Effect of Upstream Rotor Vortical Disturbances on the Time-Averaged Performance of Axial Compressor Stators: Part 2—Rotor Tip Vortex/Streamwise Vortex–Stator Blade Interactions

[+] Author and Article Information
T. V. Valkov

Shell International Gas Limited, Shell Center, London SE1 7NA United Kingdom

C. S. Tan

MIT Gas Turbine Laboratory, Cambridge, MA 02139

J. Turbomach 121(3), 387-397 (Jul 01, 1999) (11 pages) doi:10.1115/1.2841331 History: Received February 01, 1998; Online January 29, 2008


In a two-part paper, key computed results from a set of first-of-a-kind numerical simulations on the unsteady interaction of axial compressor stator with upstream rotor wakes and tip leakage vortices are employed to elucidate their impact on the time-averaged performance of the stator. Detailed interrogation of the computed flowfield showed that for both wakes and tip leakage vortices, the impact of these mechanisms can be described on the same physical basis. Specifically, there are two generic mechanisms with significant influence on performance: reversible recovery of the energy in the wakes/tip vortices (beneficial) and the associated nontransitional boundary layer response (detrimental). In the presence of flow unsteadiness associated with rotor wakes and tip vortices, the efficiency of the stator under consideration is higher than that obtained using a mixed-out steady flow approximation. The effects of tip vortices and wakes are of comparable importance. The impact of stator interaction with upstream wakes and vortices depends on the following parameters: axial spacing, loading, and the frequency of wake fluctuations in the rotor frame. At reduced spacing, this impact becomes significant. The most important aspect of the tip vortex is the relative velocity defect and the associated relative total pressure defect, which is perceived by the stator in the same manner as a wake. In Part 2, the focus will be on the interaction of stator with the moving upstream rotor tip and streamwise vortices, the controlling parametric trends, and implications on design.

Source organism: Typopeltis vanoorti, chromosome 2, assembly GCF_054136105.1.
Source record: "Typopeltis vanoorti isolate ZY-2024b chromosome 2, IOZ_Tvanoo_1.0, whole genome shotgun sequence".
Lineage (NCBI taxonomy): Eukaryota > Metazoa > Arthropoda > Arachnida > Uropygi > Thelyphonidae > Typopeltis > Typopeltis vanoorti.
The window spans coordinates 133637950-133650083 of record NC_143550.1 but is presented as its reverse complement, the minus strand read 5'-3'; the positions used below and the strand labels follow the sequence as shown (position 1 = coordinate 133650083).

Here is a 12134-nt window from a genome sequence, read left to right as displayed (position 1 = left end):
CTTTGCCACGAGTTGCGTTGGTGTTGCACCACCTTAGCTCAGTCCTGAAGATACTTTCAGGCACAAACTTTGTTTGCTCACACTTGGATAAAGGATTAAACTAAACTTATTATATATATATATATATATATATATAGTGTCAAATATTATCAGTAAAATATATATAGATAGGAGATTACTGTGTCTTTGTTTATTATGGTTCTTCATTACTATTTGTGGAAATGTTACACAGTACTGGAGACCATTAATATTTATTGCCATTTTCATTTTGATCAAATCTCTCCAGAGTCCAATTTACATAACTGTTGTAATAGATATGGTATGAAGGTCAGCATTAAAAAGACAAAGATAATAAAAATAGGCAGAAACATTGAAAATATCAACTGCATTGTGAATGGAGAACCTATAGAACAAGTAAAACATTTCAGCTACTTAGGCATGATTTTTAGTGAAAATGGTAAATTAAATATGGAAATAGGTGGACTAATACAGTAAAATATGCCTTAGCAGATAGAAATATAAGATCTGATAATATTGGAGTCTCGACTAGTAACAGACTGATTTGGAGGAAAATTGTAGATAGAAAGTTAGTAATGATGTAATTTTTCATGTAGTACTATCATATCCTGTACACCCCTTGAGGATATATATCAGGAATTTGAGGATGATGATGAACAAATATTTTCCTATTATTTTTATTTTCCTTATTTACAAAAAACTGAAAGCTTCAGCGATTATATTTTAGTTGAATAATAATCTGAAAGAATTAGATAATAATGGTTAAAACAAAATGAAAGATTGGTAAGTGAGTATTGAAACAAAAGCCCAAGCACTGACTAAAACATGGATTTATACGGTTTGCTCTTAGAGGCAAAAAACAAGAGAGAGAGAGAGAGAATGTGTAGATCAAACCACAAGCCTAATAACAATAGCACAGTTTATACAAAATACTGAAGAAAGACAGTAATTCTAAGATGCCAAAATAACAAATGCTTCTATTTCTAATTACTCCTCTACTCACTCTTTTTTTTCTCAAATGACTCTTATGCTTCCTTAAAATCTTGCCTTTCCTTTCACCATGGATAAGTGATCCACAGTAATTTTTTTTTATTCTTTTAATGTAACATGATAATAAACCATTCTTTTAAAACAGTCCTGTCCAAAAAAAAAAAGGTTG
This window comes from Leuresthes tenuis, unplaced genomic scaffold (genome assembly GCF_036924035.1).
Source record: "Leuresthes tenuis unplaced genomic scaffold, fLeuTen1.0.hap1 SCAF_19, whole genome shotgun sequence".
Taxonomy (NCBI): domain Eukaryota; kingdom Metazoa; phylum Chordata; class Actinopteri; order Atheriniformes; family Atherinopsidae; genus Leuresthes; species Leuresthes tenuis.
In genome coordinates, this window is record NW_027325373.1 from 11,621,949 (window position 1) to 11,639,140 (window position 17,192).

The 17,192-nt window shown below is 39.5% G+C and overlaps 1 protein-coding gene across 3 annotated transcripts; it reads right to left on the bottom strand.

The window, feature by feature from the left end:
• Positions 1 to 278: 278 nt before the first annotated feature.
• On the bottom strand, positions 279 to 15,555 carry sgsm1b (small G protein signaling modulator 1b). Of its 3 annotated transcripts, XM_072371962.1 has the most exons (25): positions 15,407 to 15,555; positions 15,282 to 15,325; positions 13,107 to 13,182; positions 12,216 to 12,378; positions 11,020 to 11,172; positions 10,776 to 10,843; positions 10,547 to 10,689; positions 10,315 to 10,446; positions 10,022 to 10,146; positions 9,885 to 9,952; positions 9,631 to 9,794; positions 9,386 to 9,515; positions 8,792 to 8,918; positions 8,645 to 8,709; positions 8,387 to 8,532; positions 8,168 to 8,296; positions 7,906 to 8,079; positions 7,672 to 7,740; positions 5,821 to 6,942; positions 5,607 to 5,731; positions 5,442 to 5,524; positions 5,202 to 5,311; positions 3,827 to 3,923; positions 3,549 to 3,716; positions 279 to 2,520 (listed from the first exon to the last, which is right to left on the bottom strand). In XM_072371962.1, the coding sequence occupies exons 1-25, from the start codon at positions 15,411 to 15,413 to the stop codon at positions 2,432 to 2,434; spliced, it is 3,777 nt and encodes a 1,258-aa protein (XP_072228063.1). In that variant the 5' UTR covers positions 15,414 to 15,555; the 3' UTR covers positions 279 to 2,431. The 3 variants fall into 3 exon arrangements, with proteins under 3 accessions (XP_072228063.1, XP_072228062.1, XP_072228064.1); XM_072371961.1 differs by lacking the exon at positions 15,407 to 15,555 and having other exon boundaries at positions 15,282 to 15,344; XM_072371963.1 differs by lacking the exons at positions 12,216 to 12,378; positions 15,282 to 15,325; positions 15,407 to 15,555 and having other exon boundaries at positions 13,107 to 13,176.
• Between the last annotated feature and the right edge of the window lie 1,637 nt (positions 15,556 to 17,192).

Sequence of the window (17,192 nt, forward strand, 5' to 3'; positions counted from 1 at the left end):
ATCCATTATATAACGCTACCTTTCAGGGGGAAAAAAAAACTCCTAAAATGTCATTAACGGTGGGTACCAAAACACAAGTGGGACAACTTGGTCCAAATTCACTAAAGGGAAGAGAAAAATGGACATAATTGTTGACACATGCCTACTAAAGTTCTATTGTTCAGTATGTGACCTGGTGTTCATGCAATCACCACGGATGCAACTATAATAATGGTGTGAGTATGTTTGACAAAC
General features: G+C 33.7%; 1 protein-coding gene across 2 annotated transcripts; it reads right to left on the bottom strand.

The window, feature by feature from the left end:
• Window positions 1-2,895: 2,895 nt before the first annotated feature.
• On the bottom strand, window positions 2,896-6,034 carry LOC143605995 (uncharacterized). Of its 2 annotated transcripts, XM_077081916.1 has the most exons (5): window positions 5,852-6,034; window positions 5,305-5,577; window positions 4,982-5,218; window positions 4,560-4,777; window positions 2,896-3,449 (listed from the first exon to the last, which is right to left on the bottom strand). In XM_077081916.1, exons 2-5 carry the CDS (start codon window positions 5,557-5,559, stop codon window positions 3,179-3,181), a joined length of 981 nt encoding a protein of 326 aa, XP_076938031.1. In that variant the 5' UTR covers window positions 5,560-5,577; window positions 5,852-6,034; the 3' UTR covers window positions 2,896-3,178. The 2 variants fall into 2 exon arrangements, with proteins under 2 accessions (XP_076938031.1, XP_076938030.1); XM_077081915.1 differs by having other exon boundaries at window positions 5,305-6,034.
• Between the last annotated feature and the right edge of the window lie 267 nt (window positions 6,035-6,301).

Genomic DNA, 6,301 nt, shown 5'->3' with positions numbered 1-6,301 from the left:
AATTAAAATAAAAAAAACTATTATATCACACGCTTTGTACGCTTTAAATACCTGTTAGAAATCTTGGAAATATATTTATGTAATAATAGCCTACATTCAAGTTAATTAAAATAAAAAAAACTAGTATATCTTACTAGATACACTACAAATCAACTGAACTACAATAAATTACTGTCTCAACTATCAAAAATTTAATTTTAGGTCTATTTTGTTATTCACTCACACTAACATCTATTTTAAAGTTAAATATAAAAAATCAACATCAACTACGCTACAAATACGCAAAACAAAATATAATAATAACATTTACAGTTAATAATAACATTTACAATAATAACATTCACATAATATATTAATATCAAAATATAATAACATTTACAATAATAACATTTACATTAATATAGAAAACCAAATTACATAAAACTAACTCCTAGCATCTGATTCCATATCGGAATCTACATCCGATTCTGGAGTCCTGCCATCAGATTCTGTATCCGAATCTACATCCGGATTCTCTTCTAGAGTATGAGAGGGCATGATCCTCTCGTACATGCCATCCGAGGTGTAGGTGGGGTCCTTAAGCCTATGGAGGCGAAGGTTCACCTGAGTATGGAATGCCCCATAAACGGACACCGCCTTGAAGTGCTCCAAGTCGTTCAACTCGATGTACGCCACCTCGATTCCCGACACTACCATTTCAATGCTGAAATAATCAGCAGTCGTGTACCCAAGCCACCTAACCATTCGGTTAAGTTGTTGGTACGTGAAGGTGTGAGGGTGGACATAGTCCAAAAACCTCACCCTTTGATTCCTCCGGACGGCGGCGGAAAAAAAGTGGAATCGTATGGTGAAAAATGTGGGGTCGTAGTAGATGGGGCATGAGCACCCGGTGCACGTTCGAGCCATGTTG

Copyright © 1999 by The American Society of Mechanical Engineers
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